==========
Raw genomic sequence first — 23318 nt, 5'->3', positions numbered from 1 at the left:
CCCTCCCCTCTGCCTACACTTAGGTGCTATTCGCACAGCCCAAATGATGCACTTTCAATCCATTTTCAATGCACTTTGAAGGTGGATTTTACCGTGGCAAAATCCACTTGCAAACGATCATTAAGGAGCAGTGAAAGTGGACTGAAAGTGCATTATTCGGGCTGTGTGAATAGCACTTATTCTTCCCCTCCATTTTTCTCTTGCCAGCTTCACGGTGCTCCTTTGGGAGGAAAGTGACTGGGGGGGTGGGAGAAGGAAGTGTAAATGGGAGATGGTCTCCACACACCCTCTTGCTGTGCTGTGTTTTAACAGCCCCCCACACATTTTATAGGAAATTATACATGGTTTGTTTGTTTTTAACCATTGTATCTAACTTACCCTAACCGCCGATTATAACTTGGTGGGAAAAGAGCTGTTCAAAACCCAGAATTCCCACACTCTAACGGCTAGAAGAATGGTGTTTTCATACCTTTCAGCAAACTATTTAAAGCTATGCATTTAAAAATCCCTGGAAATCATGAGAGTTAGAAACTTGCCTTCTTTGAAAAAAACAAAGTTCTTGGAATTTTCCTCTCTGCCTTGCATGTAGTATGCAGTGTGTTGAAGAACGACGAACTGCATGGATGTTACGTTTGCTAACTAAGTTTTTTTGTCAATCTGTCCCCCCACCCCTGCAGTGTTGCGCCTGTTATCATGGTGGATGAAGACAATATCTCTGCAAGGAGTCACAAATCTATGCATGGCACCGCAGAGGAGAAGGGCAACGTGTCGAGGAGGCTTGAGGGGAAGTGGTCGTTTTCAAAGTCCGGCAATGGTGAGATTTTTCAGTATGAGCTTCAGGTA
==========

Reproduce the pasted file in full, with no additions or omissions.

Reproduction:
Raw genomic sequence first — 23318 nt, 5'->3', positions numbered from 1 at the left:
CCCTCCCCTCTGCCTACACTTAGGTGCTATTCGCACAGCCCAAATGATGCACTTTCAATCCATTTTCAATGCACTTTGAAGGTGGATTTTACCGTGGCAAAATCCACTTGCAAACGATCATTAAGGAGCAGTGAAAGTGGACTGAAAGTGCATTATTCGGGCTGTGTGAATAGCACTTATTCTTCCCCTCCATTTTTCTCTTGCCAGCTTCACGGTGCTCCTTTGGGAGGAAAGTGACTGGGGGGGTGGGAGAAGGAAGTGTAAATGGGAGATGGTCTCCACACACCCTCTTGCTGTGCTGTGTTTTAACAGCCCCCCACACATTTTATAGGAAATTATACATGGTTTGTTTGTTTTTAACCATTGTATCTAACTTACCCTAACCGCCGATTATAACTTGGTGGGAAAAGAGCTGTTCAAAACCCAGAATTCCCACACTCTAACGGCTAGAAGAATGGTGTTTTCATACCTTTCAGCAAACTATTTAAAGCTATGCATTTAAAAATCCCTGGAAATCATGAGAGTTAGAAACTTGCCTTCTTTGAAAAAAACAAAGTTCTTGGAATTTTCCTCTCTGCCTTGCATGTAGTATGCAGTGTGTTGAAGAACGACGAACTGCATGGATGTTACGTTTGCTAACTAAGTTTTTTTGTCAATCTGTCCCCCCACCCCTGCAGTGTTGCGCCTGTTATCATGGTGGATGAAGACAATATCTCTGCAAGGAGTCACAAATCTATGCATGGCACCGCAGAGGAGAAGGGCAACGTGTCGAGGAGGCTTGAGGGGAAGTGGTCGTTTTCAAAGTCCGGCAATGGTGAGATTTTTCAGTATGAGCTTCAGGTA